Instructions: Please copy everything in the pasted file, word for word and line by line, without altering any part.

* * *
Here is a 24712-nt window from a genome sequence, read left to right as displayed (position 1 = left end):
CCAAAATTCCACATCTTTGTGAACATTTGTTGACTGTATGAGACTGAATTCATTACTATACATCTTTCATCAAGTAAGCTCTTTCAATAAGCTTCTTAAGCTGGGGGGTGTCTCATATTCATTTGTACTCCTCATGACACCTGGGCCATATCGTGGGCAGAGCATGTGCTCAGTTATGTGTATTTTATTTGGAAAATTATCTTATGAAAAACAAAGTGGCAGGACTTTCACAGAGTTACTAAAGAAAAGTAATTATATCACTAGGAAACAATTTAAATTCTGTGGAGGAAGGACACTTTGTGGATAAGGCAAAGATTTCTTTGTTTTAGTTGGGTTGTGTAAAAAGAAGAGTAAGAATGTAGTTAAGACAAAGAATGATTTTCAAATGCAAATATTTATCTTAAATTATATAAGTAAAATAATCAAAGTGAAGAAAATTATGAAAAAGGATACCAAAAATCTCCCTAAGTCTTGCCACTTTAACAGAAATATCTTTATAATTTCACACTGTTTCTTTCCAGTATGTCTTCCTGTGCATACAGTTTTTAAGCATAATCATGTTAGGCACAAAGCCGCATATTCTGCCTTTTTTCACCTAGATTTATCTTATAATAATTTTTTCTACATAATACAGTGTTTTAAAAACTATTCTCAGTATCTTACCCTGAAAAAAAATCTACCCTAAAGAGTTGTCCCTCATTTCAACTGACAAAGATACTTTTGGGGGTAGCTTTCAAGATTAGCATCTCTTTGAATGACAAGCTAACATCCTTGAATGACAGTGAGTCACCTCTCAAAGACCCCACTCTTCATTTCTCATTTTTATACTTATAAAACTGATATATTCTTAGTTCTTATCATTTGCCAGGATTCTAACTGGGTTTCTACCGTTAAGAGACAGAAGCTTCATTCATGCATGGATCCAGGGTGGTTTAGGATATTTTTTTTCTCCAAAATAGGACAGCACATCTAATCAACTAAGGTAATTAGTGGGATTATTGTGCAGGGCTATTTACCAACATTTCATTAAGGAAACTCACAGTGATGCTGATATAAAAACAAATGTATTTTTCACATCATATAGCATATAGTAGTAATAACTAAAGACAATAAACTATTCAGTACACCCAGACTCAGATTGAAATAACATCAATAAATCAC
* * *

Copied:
Here is a 24712-nt window from a genome sequence, read left to right as displayed (position 1 = left end):
CCAAAATTCCACATCTTTGTGAACATTTGTTGACTGTATGAGACTGAATTCATTACTATACATCTTTCATCAAGTAAGCTCTTTCAATAAGCTTCTTAAGCTGGGGGGTGTCTCATATTCATTTGTACTCCTCATGACACCTGGGCCATATCGTGGGCAGAGCATGTGCTCAGTTATGTGTATTTTATTTGGAAAATTATCTTATGAAAAACAAAGTGGCAGGACTTTCACAGAGTTACTAAAGAAAAGTAATTATATCACTAGGAAACAATTTAAATTCTGTGGAGGAAGGACACTTTGTGGATAAGGCAAAGATTTCTTTGTTTTAGTTGGGTTGTGTAAAAAGAAGAGTAAGAATGTAGTTAAGACAAAGAATGATTTTCAAATGCAAATATTTATCTTAAATTATATAAGTAAAATAATCAAAGTGAAGAAAATTATGAAAAAGGATACCAAAAATCTCCCTAAGTCTTGCCACTTTAACAGAAATATCTTTATAATTTCACACTGTTTCTTTCCAGTATGTCTTCCTGTGCATACAGTTTTTAAGCATAATCATGTTAGGCACAAAGCCGCATATTCTGCCTTTTTTCACCTAGATTTATCTTATAATAATTTTTTCTACATAATACAGTGTTTTAAAAACTATTCTCAGTATCTTACCCTGAAAAAAAATCTACCCTAAAGAGTTGTCCCTCATTTCAACTGACAAAGATACTTTTGGGGGTAGCTTTCAAGATTAGCATCTCTTTGAATGACAAGCTAACATCCTTGAATGACAGTGAGTCACCTCTCAAAGACCCCACTCTTCATTTCTCATTTTTATACTTATAAAACTGATATATTCTTAGTTCTTATCATTTGCCAGGATTCTAACTGGGTTTCTACCGTTAAGAGACAGAAGCTTCATTCATGCATGGATCCAGGGTGGTTTAGGATATTTTTTTTCTCCAAAATAGGACAGCACATCTAATCAACTAAGGTAATTAGTGGGATTATTGTGCAGGGCTATTTACCAACATTTCATTAAGGAAACTCACAGTGATGCTGATATAAAAACAAATGTATTTTTCACATCATATAGCATATAGTAGTAATAACTAAAGACAATAAACTATTCAGTACACCCAGACTCAGATTGAAATAACATCAATAAATCAC